I’ve taken everything I’ve learned in my life from the technology industry as a practitioner, executive, and board member, combined with my past life as a professor at MIT and president of RISD. And the net result is “The Useful MBA” — which is everything useful that I know combined with everything (seemingly) useless that I know from my knowledge of how things were, and to how they are now.

Why might “The Useful MBA” be useful to you? Because as every artist knows when they draw an apple, you never just draw the apple with your eyes. You draw the apple with your mind, and the knowledge that an apple comes to be from its origin as an apple blossom. The flowers on an apple tree have five petals, and that core structure is what makes the apple grow as a pentagonal solid. Don’t believe me? Just cut the apple in half to find the pentagon that’s hidden inside. By the same token, you can better understand the technological revolutions happening today by knowing how they actually came to be. Armed with that knowledge, you might be able to navigate the rapidly changing future just a little better. At least that is my hope if you earn The Useful MBA.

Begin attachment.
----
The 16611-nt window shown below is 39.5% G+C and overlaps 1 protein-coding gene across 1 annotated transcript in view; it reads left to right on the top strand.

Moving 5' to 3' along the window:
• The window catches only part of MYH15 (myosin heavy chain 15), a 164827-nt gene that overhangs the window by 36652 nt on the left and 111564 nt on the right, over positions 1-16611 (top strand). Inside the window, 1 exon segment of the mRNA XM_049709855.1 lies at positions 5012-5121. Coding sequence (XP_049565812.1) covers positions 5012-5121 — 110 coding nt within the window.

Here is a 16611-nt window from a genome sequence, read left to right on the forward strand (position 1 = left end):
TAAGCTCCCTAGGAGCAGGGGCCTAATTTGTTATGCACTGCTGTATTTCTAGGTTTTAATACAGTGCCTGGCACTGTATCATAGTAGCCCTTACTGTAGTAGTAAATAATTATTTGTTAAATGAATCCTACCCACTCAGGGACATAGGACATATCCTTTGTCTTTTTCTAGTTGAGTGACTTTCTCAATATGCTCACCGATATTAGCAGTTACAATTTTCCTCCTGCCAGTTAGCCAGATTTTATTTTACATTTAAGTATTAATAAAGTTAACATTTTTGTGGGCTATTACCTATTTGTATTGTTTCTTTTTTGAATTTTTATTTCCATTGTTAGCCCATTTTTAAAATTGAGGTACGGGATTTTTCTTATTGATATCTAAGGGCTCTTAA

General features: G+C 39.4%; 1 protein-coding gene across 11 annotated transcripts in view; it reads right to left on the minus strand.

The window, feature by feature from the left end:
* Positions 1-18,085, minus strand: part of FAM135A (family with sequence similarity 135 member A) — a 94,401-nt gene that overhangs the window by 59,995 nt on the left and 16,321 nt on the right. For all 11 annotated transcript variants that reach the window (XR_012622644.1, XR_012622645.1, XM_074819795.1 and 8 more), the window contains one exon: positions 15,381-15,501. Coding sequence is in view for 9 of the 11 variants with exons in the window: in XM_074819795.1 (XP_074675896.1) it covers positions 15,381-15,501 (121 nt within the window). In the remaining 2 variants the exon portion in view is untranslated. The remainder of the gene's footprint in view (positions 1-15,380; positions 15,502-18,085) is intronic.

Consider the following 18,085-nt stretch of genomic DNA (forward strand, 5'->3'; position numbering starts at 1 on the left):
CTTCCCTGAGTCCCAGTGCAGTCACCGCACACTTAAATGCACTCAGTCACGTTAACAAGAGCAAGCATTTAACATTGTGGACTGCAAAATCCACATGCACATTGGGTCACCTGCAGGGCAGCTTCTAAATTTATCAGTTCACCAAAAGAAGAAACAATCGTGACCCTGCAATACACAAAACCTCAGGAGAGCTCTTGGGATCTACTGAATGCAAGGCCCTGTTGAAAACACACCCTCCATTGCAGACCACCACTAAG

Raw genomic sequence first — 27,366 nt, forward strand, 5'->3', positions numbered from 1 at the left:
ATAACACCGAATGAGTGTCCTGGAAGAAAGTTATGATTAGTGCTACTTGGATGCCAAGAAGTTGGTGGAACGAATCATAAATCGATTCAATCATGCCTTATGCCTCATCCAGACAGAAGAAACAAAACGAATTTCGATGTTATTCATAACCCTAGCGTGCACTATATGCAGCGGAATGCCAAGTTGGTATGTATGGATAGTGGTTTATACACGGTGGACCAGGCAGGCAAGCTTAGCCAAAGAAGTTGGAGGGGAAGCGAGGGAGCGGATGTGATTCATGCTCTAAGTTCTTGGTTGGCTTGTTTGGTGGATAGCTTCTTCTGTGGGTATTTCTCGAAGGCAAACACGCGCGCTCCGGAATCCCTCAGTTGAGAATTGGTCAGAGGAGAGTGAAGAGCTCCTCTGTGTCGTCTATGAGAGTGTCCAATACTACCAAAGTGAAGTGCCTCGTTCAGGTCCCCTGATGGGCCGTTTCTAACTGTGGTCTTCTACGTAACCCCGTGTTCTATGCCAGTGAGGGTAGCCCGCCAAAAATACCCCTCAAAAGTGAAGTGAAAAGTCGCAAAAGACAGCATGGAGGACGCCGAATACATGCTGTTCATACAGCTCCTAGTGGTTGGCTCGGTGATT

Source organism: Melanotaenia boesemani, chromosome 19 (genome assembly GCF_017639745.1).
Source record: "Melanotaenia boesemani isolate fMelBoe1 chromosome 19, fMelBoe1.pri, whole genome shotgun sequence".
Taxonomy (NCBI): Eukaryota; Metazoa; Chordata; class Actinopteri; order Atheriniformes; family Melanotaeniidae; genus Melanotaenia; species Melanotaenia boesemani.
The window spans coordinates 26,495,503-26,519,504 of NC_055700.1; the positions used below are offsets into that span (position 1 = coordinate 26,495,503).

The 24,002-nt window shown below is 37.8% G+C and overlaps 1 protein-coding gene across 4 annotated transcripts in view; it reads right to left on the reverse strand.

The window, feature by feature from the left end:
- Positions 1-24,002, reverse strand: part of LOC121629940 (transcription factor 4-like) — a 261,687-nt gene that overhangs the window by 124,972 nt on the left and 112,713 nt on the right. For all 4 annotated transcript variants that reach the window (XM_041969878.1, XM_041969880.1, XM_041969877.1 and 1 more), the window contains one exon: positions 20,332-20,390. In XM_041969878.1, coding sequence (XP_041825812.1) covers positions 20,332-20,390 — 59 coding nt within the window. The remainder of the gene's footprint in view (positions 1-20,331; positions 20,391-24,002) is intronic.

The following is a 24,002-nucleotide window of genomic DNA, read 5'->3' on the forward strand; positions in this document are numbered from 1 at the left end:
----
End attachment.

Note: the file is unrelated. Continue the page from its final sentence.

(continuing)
John Maeda

About John

  • Pioneered generative art and computational design approach for commercial applications while at MIT.
  • Experienced leader across consumer and enterprise technology businesses at the operational, executive, and board levels.
  • 1st recipient of White House’s National Design Award for code-generated design.
  • Noted book author, online influencer, and investor in diverse startups.


American technologist and product experience leader. Early catalyst for generative art and computational design for cultural + commercial applications across Web2 and Web3. First recipient of White House’s National Design Award for algorithmically-generated visualizations informed by data. Represented in the permanent collections of the Museum of Modern Art, NYC and the Cartier Foundation, Paris. Design credits include computational calendars in Java for Shiseido, lighting and furniture for Sawaya y Moroni, footwear and streetwear line for Reebok.

Maeda is to design what Warren Buffett is to finance.”

—Wired Magazine